Steenbrugge J, Breyne K, Denies S, et al.Comparison of the Adipose and Luminal Mammary Gland Compartment as Orthotopic Inoculation Sites in a 4T1-Based Immunocompetent Preclinical Model for Triple-Negative Breast Cancer.
J Mammary Gland Biol Neoplasia. 2016; 21(3-4):113-122 [PubMed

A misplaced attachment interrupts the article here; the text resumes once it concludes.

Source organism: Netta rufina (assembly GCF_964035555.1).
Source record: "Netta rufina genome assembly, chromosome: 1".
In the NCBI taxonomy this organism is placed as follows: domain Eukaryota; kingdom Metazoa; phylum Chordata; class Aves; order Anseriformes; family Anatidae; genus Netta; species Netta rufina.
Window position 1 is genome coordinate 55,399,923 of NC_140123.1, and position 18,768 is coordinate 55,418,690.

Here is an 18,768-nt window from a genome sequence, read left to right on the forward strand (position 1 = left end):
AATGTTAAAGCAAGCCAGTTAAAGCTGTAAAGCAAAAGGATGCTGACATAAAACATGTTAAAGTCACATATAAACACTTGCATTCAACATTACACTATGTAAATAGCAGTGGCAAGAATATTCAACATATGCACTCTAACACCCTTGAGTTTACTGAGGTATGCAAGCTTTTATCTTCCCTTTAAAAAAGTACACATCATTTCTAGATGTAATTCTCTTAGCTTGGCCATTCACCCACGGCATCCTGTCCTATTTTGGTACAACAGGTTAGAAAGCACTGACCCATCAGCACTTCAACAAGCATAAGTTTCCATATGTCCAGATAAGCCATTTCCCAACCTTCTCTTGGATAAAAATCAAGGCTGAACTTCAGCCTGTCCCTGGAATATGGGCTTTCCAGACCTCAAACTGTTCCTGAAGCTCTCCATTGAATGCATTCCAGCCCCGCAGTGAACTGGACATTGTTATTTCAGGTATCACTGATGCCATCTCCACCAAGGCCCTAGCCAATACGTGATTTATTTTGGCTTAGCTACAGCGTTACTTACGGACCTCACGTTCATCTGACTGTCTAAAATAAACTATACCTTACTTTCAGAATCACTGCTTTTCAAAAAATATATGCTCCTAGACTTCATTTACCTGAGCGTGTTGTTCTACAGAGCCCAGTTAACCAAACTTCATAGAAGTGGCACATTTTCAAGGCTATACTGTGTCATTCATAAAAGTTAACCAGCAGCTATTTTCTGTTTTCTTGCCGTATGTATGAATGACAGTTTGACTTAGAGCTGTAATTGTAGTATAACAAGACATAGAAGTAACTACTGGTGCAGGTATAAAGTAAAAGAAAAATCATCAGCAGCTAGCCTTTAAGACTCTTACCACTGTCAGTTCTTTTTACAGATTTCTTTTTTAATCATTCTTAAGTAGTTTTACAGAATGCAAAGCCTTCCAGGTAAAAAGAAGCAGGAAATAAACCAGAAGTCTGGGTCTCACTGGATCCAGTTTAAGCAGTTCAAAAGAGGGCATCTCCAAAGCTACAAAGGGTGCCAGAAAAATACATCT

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Breast tumorigenesis is classically studied in mice by inoculating tumor cells in the fat pad, the adipose compartment of the mammary gland. Alternatively, the mammary ducts, which constitute the luminal mammary gland compartment, also provide a suitable inoculation site to induce breast cancer in murine models. The microenvironments in these compartments influence tumor cell progression, yet this effect has not been investigated in an immunocompetent context. Here, we compared both mammary gland compartments as distinct inoculation sites, taking into account the immunological aspect by inoculating 4T1 tumor cells in immunocompetent mice. Following tumor cell inoculation in the adipose compartment of non-pretreated/naive, hormonally pretreated/naive and non-pretreated/lactating mice, the primary tumors developed similarly. However, a slower onset of primary tumor growth was found after inoculations in the luminal compartment of non-pretreated/lactating mice. Despite this difference in tumor development rate, metastasis to the liver and lungs was equally observed and was accompanied by lymphatic spreading of tumor cells and progressive splenomegaly with both inoculation types. Chitinase 3-like 1 (CHI3L1) and lipocalin 2 (LCN2) served as innovative biomarkers for disease progression showing increased levels in primary tumors and sera of the non-pretreated/lactating inoculation groups. A slower increase in circulating CHI3L1 but not LCN2 levels, was observed after inoculations in the luminal compartment which corroborated the slower tumor development at this inoculation site. Our results highlight the critical impact of different mammary gland compartments on tumor development in syngeneic murine models and support the use of novel tumor progression biomarkers in an immune-competent environment.